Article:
Category Archives: pay walls

Behind the Pay Wall



The monetizing of the internet and of cable TV is shutting out those of us whose incomes will not allow us to enjoy the mental stimulation we crave. Almost every news source on the internet is becoming unavailable unless the reader pays a monthly fee. The most common fee is $20/month. So if you want to read The New York Times, The Wall Street Journal, The New York Post, The Washington Post(?), and The Huffington Post it will cost you $100 each month. Yikes! Fortunately The Daily Beast has not started charging, and several sources will at least send you a small summary of the day’s stories by email. If you want to read Publishers’ Weekly, forget about it; it’s very expensive. However, PW will send you a “tip sheet” by email for free, as will The Huffington Post.

It looks like this is a trend that will escalate and that it will become difficult to access any content unless a fee is paid. We already have been paying fees to download music, apps, and movies; to play games; to store data in the cloud, and for many other services. If the fees remain as high as they are right now, many low income people will find the internet a thin place indeed, without many interesting destinations. At that point the internet will just become a marketplace, limiting surfers to only what services they can afford. At that point the internet will be just another thing that belongs to and caters to people with money. We’re almost there now and I am having a hard time with this. I understand that internet offerings require the technical and intellectual services of writers and coders and that these people must be paid. However, I suspect that extra padding has been added to fees so that serious profits can be made. Will your customer base erode? Will we just increase the cultural distance between the haves and the have-nots?

Cable TV is going the same way in its pursuit of profits. The creation of specialized dramas written to attract an adult audience by offering TV fare that is far superior and more unique than what networks usually offer has been very effective. Apparently well written and carefully filmed shows have become all the rage and lots of public and private conversation centers around what is happening in the plots of these often critically acclaimed dramas (much like what used to occur with relation to the less critically acclaimed soap operas). However, you must have a pretty hefty cable package to get most of these specially designed offerings and by hefty I mean expensive. These shows often require that the viewer purchase premium channels or they may require a DVR or whatever device allows one to save a show for a more convenient viewing time.  Some of these titles include Breaking Bad(AMC), Boardwalk Empire (HBO), Downton Abbey (PBS), Homeland (Showtime), The Newsroom (HBO), Mad Men (AMC), Damages, Game of Thrones (HBO), The Walking Dead, The Americans, House of Cards, Dexter, Curb Your Enthusiasm, Justified, Sons of Anarchy, Southland, Entourage, Orphan Black, Suits, The Sopranos, The Wire, Continuum, Californication, Arrested Development, The White Queen, Orange is the New Black, and more. You can rent these shows from Netflix (in fact Netflix is now producing some of these shows), also for a monthly fee. Once again we are making the best and most popular entertainment, the entertainment those in the know are discussing, unavailable to people with lower incomes.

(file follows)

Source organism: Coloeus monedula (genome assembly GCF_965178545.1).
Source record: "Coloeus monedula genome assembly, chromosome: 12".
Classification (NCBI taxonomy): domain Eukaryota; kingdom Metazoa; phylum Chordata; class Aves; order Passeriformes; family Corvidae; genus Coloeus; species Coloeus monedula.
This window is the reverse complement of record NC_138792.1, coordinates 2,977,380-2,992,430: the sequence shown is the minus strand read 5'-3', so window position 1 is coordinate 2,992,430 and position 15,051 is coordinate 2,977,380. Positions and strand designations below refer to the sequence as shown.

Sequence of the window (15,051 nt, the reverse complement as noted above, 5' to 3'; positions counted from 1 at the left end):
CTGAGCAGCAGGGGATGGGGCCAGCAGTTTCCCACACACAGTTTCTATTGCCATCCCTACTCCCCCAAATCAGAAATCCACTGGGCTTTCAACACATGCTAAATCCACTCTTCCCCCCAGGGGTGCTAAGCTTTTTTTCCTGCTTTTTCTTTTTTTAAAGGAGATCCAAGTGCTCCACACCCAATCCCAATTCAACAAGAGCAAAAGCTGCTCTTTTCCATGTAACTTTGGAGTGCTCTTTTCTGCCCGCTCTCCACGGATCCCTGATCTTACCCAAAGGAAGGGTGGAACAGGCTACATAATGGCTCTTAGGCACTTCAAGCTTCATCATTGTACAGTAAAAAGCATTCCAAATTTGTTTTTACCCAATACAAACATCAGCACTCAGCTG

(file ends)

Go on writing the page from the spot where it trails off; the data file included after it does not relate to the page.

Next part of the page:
You may assume that those with low incomes are not interested in these things but this is not always the case. Cultural resources have always been exclusionary because of costs but now we are charging extra for media that has, until recently, been available for free or at acceptable costs. What we ought to be doing is calculating the overheads to make sure they are covered and keeping profits at reasonable levels, which I doubt is what has occurred. To repeat my previous argument, I am getting the impression that people are going right for very healthy profit margins, margins that are perhaps healthier than they need to be. Don’t add to the distance between the rich and the poor in this country by putting intelligent reading, viewing, and discourse out of reach. If you can’t tear down the pay walls, at least build lower walls.
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